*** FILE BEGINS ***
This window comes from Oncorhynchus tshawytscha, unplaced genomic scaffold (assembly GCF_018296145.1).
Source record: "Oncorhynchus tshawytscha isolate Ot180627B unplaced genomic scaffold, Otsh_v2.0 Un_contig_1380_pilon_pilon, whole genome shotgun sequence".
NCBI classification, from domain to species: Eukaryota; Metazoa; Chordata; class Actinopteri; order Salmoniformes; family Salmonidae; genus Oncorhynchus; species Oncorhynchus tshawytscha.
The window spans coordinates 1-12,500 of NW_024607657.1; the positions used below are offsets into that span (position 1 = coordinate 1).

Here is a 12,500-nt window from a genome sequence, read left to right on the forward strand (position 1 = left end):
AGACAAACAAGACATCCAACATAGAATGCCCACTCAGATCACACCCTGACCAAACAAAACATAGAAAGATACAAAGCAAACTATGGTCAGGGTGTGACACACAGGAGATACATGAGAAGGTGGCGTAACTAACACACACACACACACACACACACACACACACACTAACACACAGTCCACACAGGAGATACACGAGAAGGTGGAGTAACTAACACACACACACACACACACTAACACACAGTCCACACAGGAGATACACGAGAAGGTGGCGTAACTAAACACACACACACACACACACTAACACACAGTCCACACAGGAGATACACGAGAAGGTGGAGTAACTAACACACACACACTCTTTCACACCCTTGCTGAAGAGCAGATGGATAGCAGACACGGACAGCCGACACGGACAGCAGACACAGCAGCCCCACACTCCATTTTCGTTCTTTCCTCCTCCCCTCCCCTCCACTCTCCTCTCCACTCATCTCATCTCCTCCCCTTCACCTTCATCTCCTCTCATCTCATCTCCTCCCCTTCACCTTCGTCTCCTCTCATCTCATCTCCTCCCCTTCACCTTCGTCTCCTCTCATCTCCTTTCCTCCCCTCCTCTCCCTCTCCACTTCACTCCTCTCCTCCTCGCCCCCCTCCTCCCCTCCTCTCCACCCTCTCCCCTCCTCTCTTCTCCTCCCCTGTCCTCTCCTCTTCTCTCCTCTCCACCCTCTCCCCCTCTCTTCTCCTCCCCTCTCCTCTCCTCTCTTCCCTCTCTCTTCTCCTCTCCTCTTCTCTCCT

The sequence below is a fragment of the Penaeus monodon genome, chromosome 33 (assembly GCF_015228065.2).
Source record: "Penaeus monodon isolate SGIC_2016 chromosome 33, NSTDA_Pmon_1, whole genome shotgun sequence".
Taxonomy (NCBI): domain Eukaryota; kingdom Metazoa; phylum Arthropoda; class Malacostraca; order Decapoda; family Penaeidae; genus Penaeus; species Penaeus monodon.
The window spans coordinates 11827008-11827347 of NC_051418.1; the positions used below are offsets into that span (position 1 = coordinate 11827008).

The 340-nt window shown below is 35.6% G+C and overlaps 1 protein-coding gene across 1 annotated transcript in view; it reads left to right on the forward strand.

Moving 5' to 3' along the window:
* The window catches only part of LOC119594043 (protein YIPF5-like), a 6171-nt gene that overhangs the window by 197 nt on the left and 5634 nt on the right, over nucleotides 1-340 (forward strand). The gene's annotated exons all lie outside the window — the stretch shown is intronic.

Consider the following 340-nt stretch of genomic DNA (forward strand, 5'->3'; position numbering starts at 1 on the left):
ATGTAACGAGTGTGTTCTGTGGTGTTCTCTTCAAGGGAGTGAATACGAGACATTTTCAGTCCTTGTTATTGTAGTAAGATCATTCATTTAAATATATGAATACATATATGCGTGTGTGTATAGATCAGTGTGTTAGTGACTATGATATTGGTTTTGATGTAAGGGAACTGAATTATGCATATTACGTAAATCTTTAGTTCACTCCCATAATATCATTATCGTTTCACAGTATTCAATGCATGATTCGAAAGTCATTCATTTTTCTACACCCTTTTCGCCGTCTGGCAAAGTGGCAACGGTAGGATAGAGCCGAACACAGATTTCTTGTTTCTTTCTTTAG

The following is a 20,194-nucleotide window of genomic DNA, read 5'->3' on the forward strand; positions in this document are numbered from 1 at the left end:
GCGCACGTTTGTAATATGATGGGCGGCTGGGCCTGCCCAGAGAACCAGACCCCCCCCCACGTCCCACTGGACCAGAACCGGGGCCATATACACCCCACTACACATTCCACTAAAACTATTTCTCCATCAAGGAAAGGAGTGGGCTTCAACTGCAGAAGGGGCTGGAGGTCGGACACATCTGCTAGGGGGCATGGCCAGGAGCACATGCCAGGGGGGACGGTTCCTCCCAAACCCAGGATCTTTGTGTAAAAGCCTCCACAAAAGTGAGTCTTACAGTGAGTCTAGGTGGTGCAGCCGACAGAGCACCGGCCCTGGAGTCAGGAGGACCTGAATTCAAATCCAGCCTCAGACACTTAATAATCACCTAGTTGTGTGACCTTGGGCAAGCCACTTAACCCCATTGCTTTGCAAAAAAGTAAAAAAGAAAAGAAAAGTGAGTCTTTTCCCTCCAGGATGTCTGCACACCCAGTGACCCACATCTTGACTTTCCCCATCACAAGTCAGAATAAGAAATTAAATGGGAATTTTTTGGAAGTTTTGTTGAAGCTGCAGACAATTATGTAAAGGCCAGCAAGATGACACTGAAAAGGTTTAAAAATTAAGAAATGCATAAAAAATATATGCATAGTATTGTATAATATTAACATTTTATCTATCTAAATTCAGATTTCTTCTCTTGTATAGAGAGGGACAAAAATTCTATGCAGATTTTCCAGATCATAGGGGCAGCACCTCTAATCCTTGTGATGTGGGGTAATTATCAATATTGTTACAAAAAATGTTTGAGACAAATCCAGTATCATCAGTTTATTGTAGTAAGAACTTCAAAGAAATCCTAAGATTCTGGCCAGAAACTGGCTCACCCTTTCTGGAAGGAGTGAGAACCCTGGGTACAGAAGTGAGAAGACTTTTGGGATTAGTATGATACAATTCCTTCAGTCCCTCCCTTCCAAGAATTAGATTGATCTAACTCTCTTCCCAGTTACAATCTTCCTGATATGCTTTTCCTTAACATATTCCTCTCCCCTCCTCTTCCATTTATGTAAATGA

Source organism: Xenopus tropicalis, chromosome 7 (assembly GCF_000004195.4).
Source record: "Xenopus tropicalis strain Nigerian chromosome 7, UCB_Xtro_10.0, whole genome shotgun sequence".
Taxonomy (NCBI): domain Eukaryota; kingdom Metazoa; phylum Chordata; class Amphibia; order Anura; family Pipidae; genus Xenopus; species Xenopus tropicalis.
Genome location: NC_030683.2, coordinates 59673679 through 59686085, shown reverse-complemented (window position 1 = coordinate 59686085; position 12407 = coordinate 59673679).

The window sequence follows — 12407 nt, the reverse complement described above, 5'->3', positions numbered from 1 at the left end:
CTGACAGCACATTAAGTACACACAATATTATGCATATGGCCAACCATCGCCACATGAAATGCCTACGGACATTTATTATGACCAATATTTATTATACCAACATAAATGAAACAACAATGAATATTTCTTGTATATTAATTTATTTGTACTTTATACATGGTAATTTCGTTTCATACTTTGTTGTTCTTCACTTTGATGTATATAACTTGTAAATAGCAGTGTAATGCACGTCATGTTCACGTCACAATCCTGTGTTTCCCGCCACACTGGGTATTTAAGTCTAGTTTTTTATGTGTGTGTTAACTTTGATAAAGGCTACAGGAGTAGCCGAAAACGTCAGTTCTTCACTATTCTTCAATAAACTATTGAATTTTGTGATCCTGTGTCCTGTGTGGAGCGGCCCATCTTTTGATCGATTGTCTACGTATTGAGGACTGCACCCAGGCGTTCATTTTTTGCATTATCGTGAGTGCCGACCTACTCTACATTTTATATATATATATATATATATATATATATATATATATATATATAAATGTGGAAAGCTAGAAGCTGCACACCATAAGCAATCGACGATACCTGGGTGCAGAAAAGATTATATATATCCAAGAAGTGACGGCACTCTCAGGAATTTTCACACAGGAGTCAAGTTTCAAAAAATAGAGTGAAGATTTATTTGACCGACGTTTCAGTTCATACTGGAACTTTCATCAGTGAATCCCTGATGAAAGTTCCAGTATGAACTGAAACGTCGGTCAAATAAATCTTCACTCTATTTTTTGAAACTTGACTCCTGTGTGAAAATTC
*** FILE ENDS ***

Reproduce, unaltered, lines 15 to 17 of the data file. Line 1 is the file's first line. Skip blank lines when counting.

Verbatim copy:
ATGTAACGAGTGTGTTCTGTGGTGTTCTCTTCAAGGGAGTGAATACGAGACATTTTCAGTCCTTGTTATTGTAGTAAGATCATTCATTTAAATATATGAATACATATATGCGTGTGTGTATAGATCAGTGTGTTAGTGACTATGATATTGGTTTTGATGTAAGGGAACTGAATTATGCATATTACGTAAATCTTTAGTTCACTCCCATAATATCATTATCGTTTCACAGTATTCAATGCATGATTCGAAAGTCATTCATTTTTCTACACCCTTTTCGCCGTCTGGCAAAGTGGCAACGGTAGGATAGAGCCGAACACAGATTTCTTGTTTCTTTCTTTAG

The following is a 20,194-nucleotide window of genomic DNA, read 5'->3' on the forward strand; positions in this document are numbered from 1 at the left end:
GCGCACGTTTGTAATATGATGGGCGGCTGGGCCTGCCCAGAGAACCAGACCCCCCCCCACGTCCCACTGGACCAGAACCGGGGCCATATACACCCCACTACACATTCCACTAAAACTATTTCTCCATCAAGGAAAGGAGTGGGCTTCAACTGCAGAAGGGGCTGGAGGTCGGACACATCTGCTAGGGGGCATGGCCAGGAGCACATGCCAGGGGGGACGGTTCCTCCCAAACCCAGGATCTTTGTGTAAAAGCCTCCACAAAAGTGAGTCTTACAGTGAGTCTAGGTGGTGCAGCCGACAGAGCACCGGCCCTGGAGTCAGGAGGACCTGAATTCAAATCCAGCCTCAGACACTTAATAATCACCTAGTTGTGTGACCTTGGGCAAGCCACTTAACCCCATTGCTTTGCAAAAAAGTAAAAAAGAAAAGAAAAGTGAGTCTTTTCCCTCCAGGATGTCTGCACACCCAGTGACCCACATCTTGACTTTCCCCATCACAAGTCAGAATAAGAAATTAAATGGGAATTTTTTGGAAGTTTTGTTGAAGCTGCAGACAATTATGTAAAGGCCAGCAAGATGACACTGAAAAGGTTTAAAAATTAAGAAATGCATAAAAAATATATGCATAGTATTGTATAATATTAACATTTTATCTATCTAAATTCAGATTTCTTCTCTTGTATAGAGAGGGACAAAAATTCTATGCAGATTTTCCAGATCATAGGGGCAGCACCTCTAATCCTTGTGATGTGGGGTAATTATCAATATTGTTACAAAAAATGTTTGAGACAAATCCAGTATCATCAGTTTATTGTAGTAAGAACTTCAAAGAAATCCTAAGATTCTGGCCAGAAACTGGCTCACCCTTTCTGGAAGGAGTGAGAACCCTGGGTACAGAAGTGAGAAGACTTTTGGGATTAGTATGATACAATTCCTTCAGTCCCTCCCTTCCAAGAATTAGATTGATCTAACTCTCTTCCCAGTTACAATCTTCCTGATATGCTTTTCCTTAACATATTCCTCTCCCCTCCTCTTCCATTTATGTAAATGA